Yup folks, since yesterday it’s officially autumn. Now I know it’s still hot as Hades, but there is a decided nip in the early morning air. March and April are just my favourite, favourite months of year. Still some super sweet lush summer fruits like grapes on offer, but crisp apples are starting to make their appearance along with gorgeous plump pomegranates, deep purple figs and one of these days even quince. And then there are the mushrooms. Few other veggies evoke the lush, earthy fullness of autumn for me quite like mushrooms do. After six months of munching on leaves, I’m all ‘saladed’ out and really starting to long for warmer comfort food ­ – food like risotto, which I cook almost exclusively during the colder months. They don’t come any simpler than mushroom risotto.

You could push the boat out with an exotic mushroom mix and throw in dried porcini for their intense mushroom flavour too. Heck, a few shavings of truffle would not be amiss in a luxury mushroom risotto either. But these are lean times so this recipe focuses on the affordable and easily accessible, with portabellini mushrooms, which you can find at most supermarkets. At a push, even good old button mushrooms would do. My secret to giving my cheap mushroom risotto the kick I’m looking for? Use a good mushroom stock. My runaway favourite right now is the Liquid Stock Concentrate Stick Pack from Woolworths. The very best aged Parmesan you can afford is the other secret. My final trick is to add just a half a tablespoon of brown butter flavoured with sage to my plate. Naturally a good glass of wine is called for. And for me this dish begs for a lovely round Chardonnay.

All you need is…

½ cup very finely chopped shallots (substitute with plain onion if need be)
1 fat clove garlic, minced
1 Tbs extra virgin olive oil
1 Tbs salted butter
1 cup Arborio rice
two thirds of a cup of Chardonnay (or any other dry white wine)
250g portabellini mushrooms, cleaned and sliced
two sticks of mushroom flavour Liquid Stock Concentrate from Woolworths
8 cups boiling water
½ cup grated aged Parmesan
2 Tbs salted butter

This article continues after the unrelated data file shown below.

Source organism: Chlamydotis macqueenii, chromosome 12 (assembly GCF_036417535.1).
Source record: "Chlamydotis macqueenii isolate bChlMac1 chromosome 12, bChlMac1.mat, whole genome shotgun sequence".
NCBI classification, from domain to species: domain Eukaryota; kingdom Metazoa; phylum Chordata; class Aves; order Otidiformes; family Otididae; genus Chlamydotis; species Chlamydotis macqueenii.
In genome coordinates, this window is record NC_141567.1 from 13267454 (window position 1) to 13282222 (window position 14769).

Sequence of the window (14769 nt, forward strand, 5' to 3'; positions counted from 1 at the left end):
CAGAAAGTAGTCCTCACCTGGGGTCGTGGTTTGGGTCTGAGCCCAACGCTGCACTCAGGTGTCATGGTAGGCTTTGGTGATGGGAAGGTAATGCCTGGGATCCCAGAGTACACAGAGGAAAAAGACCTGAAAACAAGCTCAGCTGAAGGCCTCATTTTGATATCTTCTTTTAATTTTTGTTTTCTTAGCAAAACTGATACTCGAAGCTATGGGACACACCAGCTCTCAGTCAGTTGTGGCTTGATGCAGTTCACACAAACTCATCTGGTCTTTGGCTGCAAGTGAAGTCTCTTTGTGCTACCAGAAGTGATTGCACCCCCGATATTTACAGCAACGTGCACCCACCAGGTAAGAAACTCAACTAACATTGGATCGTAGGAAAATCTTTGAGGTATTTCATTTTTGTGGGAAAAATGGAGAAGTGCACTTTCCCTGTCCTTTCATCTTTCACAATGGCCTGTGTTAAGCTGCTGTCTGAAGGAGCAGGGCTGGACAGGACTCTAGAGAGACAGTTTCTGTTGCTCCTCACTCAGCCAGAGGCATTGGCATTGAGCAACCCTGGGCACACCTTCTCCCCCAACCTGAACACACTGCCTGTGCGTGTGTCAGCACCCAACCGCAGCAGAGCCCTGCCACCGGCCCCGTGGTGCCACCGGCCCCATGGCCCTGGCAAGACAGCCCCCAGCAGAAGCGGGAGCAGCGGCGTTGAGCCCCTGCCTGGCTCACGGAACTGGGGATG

8 sage leaves
black pepper
extra Parmesan, for serving

First, get your stock ready. Add the 8 cups of hot water and mushroom stock to a saucepan and bring it to a low simmer – you’ll be adding your stock gradually and it’s important for it to be hot when you do.

Once that’s going, fry the shallots over low heat in the butter and olive oil until soft – about five minutes. Add the garlic for the last minute of frying. Add the uncooked rice to the same pan and stir-fry for 60 seconds. Then add the wine to the pan and cook for a minute or two. Add the mushrooms next. Now you can start adding stock. It gets only half a cup at a time, and you need to keep on stirring while it cooks. You cannot walk away from a risotto! So pour yourself a glass of wine, put on some music and stir away.

As soon as the stock you added starts to disappear, add the next half a cup. Stir, stir, stir! As the rice cooks, it will release its starch, turning the risotto marvelously creamy. (Eight cups of liquid is my guide for a cup of risotto rice, but you may use a bit less or more, depending on the heat you cook your risotto on.) I don’t like risotto that’s mush. So, as with pasta, I look for a bit of an al dente bite in my rice. Now I taste. Is it ‘mushroomy’ enough? No? Then I simply squeeze in another sachet of that lovely Woolies mushroom liquid stock concentrate. It’s relatively low in sodium, so I get bucket loads of extra flavour without having to worry about over-salting my dish. Next stir in half a cup of Parmesan. Now it’s time to taste and adjust your salt if need be. Also give it a grinding of black pepper.

Your final act of kitchen fabulousness is your brown butter. I prefer calling it by its French name, beurre noisette, because the butter really does acquire a most remarkable nutty character – and it sounds fancier! Simply pop the butter in a small stainless steel pot along with the sage leaves. As the butter cooks, it will start to foam and then brown, releasing the most exquisite nutty aromas. Whip it off the heat at this point, otherwise your brown butter will burn. Plate up your mushroom risotto, spoon over a light drizzle of brown butter and top each serving with four sage leaves. Tuck in!


Owned by the Gabb family, Journey’s End outside Stellenbosch is a boutique winery that focuses on producing top-quality single vineyard and appellation wines. No more than 25,000 dozen bottles of estate wine are produced in a typical vintage – many of which regularly collect trophies on the international circuit. In fact, thanks to its sea-facing slopes, excellent soils and the exceptional wines emerging from the general area, the Schapenberg terroir has begun to draw comparison with the likes of Bordeaux.

Their Haystack Chardonnay is a brilliant little dinner companion. Clear and bright straw with the slightest tinge of green, it presents the perfect gentle integration of oak and fruit, with neither overly dominant. On the nose you’ll spot citrus peel and melon, plus a subtle savoury biscuit overlay. A limey acidity shines through the fruit flavours, giving this wine a food-friendly freshness. It’s perfect for drinking now, but it will also age well with a few extra years spent in bottle. At time of publication it’s available online at R85. A very decent price for what is a very pleasing Chardonnay.




10 min


30 min


Ook beskikbaar in: Afrikaans